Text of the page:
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November 28, 2022

Seven takeaways from Oprah's interview with Quinta Brunson

In the interview, which can be streamed on HBO Max and Discovery+, the pair discuss the success of 'Abbott Elementary' and Brunson's rise to fame

Celebrities Quinta Brunson
Quinta Brunson Oprah interview Dan MacMedan/USA TODAY

"Abbott Elementary" creator Quinta Brunson sat down with Oprah Winfrey for an interview discussing her meteoric rise to fame, her hit show and the journey that led her on the path to stardom.

Emmy winner Quinta Brunson sat down with Oprah Winfrey to open up about her meteoric success over the past two years, as well as her childhood, mentors and pivotal career moments.

Oprah's interview with the Philadelphia native, who rose to fame as creator, producer and star of "Abbott Elementary," aired Saturday on OWN, and can now be streamed on HBO Max and Discovery+.


MORE: 'Abbott Elementary' Season 2 premiere sets viewership marks ABC hasn't seen since 'Modern Family'

Here are some of the biggest takeaways from the conversation:

Brunson's inspiration comes from her family

Born in Philadelphia, she was named "Quinta" because she was the youngest of five children. Brunson remembers living in a multigenerational household, with family members of many different ages and education levels, and laughing together watching sitcoms, the glue that held everyone together. She even found ways to connect with her oldest brother, who was in prison, by writing letters about what they were watching on television. For Brunson, her family is still her most important audience.

"I think performing and writing and creating, producing; I feel like I'm still always just doing it for my family," Brunson said. "They're the best focus group because growing up we always found ways to laugh together."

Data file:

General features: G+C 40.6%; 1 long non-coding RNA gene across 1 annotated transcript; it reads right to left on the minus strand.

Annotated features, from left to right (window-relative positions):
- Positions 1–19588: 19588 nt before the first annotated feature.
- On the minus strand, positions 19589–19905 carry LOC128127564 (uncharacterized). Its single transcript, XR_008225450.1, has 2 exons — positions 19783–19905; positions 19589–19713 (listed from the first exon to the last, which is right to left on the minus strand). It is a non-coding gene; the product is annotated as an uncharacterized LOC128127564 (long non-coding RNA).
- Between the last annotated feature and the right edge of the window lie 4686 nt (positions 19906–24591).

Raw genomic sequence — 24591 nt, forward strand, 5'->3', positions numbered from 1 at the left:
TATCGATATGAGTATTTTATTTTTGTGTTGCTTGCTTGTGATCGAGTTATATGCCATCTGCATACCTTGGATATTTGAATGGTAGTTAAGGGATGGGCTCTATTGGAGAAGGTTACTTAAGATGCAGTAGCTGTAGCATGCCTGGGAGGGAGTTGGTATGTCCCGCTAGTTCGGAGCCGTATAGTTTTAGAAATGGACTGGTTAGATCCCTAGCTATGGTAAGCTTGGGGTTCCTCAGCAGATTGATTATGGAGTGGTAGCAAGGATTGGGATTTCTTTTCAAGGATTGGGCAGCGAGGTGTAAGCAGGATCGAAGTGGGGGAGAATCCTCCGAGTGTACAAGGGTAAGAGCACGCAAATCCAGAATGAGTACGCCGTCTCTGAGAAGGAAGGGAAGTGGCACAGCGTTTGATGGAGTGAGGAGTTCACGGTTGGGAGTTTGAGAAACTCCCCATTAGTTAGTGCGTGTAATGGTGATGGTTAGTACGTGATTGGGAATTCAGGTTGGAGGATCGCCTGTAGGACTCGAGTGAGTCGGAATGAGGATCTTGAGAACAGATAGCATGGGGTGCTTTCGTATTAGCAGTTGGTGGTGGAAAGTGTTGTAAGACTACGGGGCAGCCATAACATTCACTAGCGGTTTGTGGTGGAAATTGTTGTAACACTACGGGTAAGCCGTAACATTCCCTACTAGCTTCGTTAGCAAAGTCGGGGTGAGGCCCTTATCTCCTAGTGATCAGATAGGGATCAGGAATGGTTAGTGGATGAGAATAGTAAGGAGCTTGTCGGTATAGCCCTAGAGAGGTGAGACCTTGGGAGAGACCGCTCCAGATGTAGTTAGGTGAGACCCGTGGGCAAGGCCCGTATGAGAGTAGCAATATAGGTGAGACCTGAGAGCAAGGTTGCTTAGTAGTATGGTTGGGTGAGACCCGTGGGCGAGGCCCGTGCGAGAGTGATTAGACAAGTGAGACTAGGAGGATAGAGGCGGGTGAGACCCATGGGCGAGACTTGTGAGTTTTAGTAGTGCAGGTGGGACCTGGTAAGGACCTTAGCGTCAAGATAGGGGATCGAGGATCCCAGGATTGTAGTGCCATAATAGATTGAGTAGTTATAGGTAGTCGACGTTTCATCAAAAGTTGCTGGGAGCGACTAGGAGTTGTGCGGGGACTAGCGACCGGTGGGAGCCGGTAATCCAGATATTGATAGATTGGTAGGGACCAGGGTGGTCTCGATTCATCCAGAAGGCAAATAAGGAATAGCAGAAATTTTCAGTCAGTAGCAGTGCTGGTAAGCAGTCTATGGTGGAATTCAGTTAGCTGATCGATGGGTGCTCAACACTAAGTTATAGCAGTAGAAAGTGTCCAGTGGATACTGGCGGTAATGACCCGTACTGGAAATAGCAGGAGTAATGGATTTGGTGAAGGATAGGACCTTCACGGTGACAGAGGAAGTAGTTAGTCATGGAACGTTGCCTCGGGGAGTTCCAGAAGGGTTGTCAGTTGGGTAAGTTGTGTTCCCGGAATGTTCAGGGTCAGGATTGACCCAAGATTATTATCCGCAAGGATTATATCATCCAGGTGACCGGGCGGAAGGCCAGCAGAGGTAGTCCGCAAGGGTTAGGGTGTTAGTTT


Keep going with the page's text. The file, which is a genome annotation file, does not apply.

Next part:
Part of the intention behind creating "Abbott Elementary" was bridging the humor gap between generations. Brunson hoped to create something that would make herself, her young nephew and her 95-year-old grandfather (who sadly passed away) all laugh together.

The direct inspiration for the show's setting in a Philadelphia public school comes from Brunson's mother, who was a kindergarten teacher for many years. Brunson recalls a time when she was pushing her mother to retire from teaching, and her mother, who did not yet see the vision for Brunson's entertainment career, was urging her to move from Los Angeles back to Philly. 

One night while Brunson was visiting her mother at work, she became frustrated that her mom had to stay late during an open house because a student's parent didn't show up until 7:58 p.m. It turned out that the mom was working as a nurse and came by as soon as she got off work. Listening to her mother and the student's mother talking, the idea for "Abbott Elementary" began to fully form. There is even a scene in the first season of the show based on that exact moment.